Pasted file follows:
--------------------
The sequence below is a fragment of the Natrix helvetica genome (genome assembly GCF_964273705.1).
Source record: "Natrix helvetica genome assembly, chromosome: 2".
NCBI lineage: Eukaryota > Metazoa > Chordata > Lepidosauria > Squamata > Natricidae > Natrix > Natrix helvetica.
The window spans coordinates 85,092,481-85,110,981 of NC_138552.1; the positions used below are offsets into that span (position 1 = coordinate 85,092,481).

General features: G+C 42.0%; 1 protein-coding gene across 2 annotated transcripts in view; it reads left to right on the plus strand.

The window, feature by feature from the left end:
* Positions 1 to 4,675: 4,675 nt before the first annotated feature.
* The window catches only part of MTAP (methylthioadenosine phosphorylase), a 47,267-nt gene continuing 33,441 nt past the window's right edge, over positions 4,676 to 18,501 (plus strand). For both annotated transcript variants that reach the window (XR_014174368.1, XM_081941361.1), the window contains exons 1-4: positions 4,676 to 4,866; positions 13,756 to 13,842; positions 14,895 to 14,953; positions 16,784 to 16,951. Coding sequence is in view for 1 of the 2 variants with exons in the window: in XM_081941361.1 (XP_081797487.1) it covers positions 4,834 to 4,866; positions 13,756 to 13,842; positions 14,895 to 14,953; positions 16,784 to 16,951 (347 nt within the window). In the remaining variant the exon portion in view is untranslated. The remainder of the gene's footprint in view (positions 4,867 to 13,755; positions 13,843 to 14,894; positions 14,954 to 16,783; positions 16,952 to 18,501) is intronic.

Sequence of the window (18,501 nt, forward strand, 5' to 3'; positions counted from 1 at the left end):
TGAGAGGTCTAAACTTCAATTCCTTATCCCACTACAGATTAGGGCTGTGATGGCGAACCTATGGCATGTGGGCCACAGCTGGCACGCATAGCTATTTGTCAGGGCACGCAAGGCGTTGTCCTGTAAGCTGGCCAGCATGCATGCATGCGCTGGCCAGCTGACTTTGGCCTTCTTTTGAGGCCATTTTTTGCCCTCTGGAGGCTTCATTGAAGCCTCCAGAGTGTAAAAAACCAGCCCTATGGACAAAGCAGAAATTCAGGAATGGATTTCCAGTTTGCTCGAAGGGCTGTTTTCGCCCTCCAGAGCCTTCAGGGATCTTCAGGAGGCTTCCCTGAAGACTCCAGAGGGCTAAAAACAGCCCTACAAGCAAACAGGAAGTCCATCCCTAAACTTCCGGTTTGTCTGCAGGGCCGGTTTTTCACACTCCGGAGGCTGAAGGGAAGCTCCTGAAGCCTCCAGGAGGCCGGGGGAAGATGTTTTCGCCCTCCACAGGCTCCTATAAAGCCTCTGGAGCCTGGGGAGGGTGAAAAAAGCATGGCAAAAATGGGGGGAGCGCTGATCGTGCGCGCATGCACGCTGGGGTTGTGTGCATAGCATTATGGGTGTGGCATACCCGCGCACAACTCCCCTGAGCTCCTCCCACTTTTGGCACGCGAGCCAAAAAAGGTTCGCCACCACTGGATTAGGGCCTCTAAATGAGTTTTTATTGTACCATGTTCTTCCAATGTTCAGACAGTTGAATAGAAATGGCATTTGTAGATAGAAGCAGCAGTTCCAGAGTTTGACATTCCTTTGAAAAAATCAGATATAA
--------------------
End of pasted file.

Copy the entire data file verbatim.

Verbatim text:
The sequence below is a fragment of the Natrix helvetica genome (genome assembly GCF_964273705.1).
Source record: "Natrix helvetica genome assembly, chromosome: 2".
NCBI lineage: Eukaryota > Metazoa > Chordata > Lepidosauria > Squamata > Natricidae > Natrix > Natrix helvetica.
The window spans coordinates 85,092,481-85,110,981 of NC_138552.1; the positions used below are offsets into that span (position 1 = coordinate 85,092,481).

General features: G+C 42.0%; 1 protein-coding gene across 2 annotated transcripts in view; it reads left to right on the plus strand.

The window, feature by feature from the left end:
* Positions 1 to 4,675: 4,675 nt before the first annotated feature.
* The window catches only part of MTAP (methylthioadenosine phosphorylase), a 47,267-nt gene continuing 33,441 nt past the window's right edge, over positions 4,676 to 18,501 (plus strand). For both annotated transcript variants that reach the window (XR_014174368.1, XM_081941361.1), the window contains exons 1-4: positions 4,676 to 4,866; positions 13,756 to 13,842; positions 14,895 to 14,953; positions 16,784 to 16,951. Coding sequence is in view for 1 of the 2 variants with exons in the window: in XM_081941361.1 (XP_081797487.1) it covers positions 4,834 to 4,866; positions 13,756 to 13,842; positions 14,895 to 14,953; positions 16,784 to 16,951 (347 nt within the window). In the remaining variant the exon portion in view is untranslated. The remainder of the gene's footprint in view (positions 4,867 to 13,755; positions 13,843 to 14,894; positions 14,954 to 16,783; positions 16,952 to 18,501) is intronic.

Sequence of the window (18,501 nt, forward strand, 5' to 3'; positions counted from 1 at the left end):
TGAGAGGTCTAAACTTCAATTCCTTATCCCACTACAGATTAGGGCTGTGATGGCGAACCTATGGCATGTGGGCCACAGCTGGCACGCATAGCTATTTGTCAGGGCACGCAAGGCGTTGTCCTGTAAGCTGGCCAGCATGCATGCATGCGCTGGCCAGCTGACTTTGGCCTTCTTTTGAGGCCATTTTTTGCCCTCTGGAGGCTTCATTGAAGCCTCCAGAGTGTAAAAAACCAGCCCTATGGACAAAGCAGAAATTCAGGAATGGATTTCCAGTTTGCTCGAAGGGCTGTTTTCGCCCTCCAGAGCCTTCAGGGATCTTCAGGAGGCTTCCCTGAAGACTCCAGAGGGCTAAAAACAGCCCTACAAGCAAACAGGAAGTCCATCCCTAAACTTCCGGTTTGTCTGCAGGGCCGGTTTTTCACACTCCGGAGGCTGAAGGGAAGCTCCTGAAGCCTCCAGGAGGCCGGGGGAAGATGTTTTCGCCCTCCACAGGCTCCTATAAAGCCTCTGGAGCCTGGGGAGGGTGAAAAAAGCATGGCAAAAATGGGGGGAGCGCTGATCGTGCGCGCATGCACGCTGGGGTTGTGTGCATAGCATTATGGGTGTGGCATACCCGCGCACAACTCCCCTGAGCTCCTCCCACTTTTGGCACGCGAGCCAAAAAAGGTTCGCCACCACTGGATTAGGGCCTCTAAATGAGTTTTTATTGTACCATGTTCTTCCAATGTTCAGACAGTTGAATAGAAATGGCATTTGTAGATAGAAGCAGCAGTTCCAGAGTTTGACATTCCTTTGAAAAAATCAGATATAA